Top 6 Tips to Avoid a Thanksgiving Dinner Meltdown

Zester Daily


By Elaine Corn

In a perfect world, we would start making food for Thanksgiving on Halloween. In reality, even experienced cooks don't do this. Most of us cook the whole meal on Thanksgiving Day. Ever been in a grocery store on the Wednesday night before Thanksgiving? Point proved.

Completing an entire Thanksgiving meal the day of is certainly reasonable and achievable, even for beginners. Here are six tips to get you going. Some are sure to horrify purists. But heat is heat and flesh is flesh. When they meet in an oven, the bird will cook.

1. Go over your recipes the night before.

Know your plan of action. If there's time and you're not too tired, chop onions, celery, and carrots and hold them in the refrigerator in zip bags. Get out the turkey's roasting pan and any baking dishes you haven't used all year. Check them because they might need washing.

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2. Start with a fully defrosted turkey.

None of the information here applies if you've forgotten to defrost your turkey. If you've bought a frozen one the night before, you are in trouble. Yes, you can try sticking a blow dryer up the turkey's cavity, but you will not only create a heated incubator for bacteria in the cavity, you will end up with a gross blow dryer you'll never want to touch again.

If caught short the night before, buy a fresh turkey. If you're so unlucky that fresh turkeys are sold out, but a smallish frozen one -- 10 to 12 pounds. You can defrost it safely -- still wrapped -- in a sink filled with cold water. Change the water every 30 minutes, calibrating one 30-minute soak per pound of turkey. A 10-pound turkey will take about five to six hours to defrost.

Extra tip, just for planners: When do I set the table? When should I serve? Should I brine?

3. Tackle the clamp.

Fresh or frozen, the turkey's drumsticks are constrained for shipping by the meanest thing in cooking -- the clamp. Whether metal or plastic, the bird comes with no directions on how to free the drumsticks. You've got to open the cavity to remove the giblets. In my struggles to remove the clamp, I've drawn blood. That's because, at least with the metal ones, the maneuver is counter-intuitive.

Metal clamp: With a towel, pull the upside-down "U" toward you. With your other hand, find the strength to lift the loosest drumstick up, over and out of the clamp. Once the first drumstick is free, the second one will come over and out easily. But the clamp is still in the bird! Squeeze its sides in, and push it away from you. It will slide out.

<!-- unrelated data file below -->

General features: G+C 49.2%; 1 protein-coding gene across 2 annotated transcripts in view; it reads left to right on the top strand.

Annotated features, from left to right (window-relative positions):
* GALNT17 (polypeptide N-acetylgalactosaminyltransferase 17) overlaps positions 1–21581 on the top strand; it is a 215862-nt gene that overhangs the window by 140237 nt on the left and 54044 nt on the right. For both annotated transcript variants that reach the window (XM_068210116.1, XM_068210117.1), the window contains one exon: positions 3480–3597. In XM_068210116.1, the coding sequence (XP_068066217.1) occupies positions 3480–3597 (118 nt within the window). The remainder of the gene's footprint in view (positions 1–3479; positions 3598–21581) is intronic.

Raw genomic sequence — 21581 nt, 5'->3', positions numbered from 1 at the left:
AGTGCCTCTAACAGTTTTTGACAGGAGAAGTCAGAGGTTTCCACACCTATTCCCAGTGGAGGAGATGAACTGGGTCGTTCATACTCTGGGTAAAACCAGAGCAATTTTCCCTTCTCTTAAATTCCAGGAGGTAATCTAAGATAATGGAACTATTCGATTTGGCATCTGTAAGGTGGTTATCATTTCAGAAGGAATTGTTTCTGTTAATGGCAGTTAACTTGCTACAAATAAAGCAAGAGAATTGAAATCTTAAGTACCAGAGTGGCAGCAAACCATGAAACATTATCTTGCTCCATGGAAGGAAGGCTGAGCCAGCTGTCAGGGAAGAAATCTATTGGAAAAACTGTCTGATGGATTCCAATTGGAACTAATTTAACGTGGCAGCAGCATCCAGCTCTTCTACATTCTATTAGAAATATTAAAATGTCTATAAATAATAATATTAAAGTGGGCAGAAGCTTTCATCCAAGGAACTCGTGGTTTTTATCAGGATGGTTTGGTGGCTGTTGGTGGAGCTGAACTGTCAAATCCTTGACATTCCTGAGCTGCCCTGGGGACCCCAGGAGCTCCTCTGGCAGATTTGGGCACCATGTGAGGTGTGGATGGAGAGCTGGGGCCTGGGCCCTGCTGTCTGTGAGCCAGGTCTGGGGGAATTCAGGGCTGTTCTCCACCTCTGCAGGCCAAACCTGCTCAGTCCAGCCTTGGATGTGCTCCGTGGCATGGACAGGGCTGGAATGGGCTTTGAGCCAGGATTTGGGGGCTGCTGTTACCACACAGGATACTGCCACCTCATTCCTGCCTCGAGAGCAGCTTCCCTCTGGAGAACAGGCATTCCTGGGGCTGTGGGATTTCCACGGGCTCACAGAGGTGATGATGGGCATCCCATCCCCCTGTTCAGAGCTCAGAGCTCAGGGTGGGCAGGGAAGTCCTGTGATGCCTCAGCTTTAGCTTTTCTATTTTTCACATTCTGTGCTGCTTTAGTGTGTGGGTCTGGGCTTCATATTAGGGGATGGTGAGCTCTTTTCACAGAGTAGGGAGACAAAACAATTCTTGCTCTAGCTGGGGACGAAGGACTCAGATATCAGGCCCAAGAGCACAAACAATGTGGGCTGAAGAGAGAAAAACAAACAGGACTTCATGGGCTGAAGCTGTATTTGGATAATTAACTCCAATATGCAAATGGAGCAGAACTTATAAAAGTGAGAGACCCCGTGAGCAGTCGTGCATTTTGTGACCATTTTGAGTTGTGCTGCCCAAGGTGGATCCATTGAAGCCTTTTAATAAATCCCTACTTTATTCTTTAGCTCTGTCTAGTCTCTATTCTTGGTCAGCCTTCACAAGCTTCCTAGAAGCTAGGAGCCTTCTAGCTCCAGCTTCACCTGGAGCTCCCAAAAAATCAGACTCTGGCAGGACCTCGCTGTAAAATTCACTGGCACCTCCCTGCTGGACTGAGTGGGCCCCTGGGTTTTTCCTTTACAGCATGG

Plastic clamp: Snip it with scissors, free the drumsticks, reach in and remove the bag of giblets.

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4. Always use a meat thermometer.

Turkeys are tricky. The breast meat cooks first, but it's still attached to the bird while it waits for the dark meat to finish. White meat is ready at 170 F, dark meat at 175 to 180 F. To take a reading, insert it in the dark meat, which takes the longest to cook. Newer digital thermometers stay in the turkey for the entire roasting time and beep when the set temperature is reached.

A 10- to 14-pound turkey should be cooked at 350 F for 2 to 2½ hours. A 14- to 18-pound bird should cook at 325 F for 2½ to 3½ hours.

If you don't have a meat thermometer, here's the old-fashioned method. Gently pull a drumstick (use a towel to hold on) away from the body. Where the skin has stretched, use a small knife to make a cut to expose the meat. Take a look. If you see red juices or pink meat, keep roasting. Check for doneness at 15-minute intervals until juices run clear. I like this method because no one will see the cut.

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5. After the turkey has roasted an hour, add about 2 cups of water to the bottom of the pan.

This is the beginning of your gravy or natural pan juices.

6. If, after carving, parts are undercooked, microwave them for a minute or two.

No one will know.


Final extra tip: A stylish next-day party recipe: Turkey Soup With Gruyère-Stuffed Crêpes


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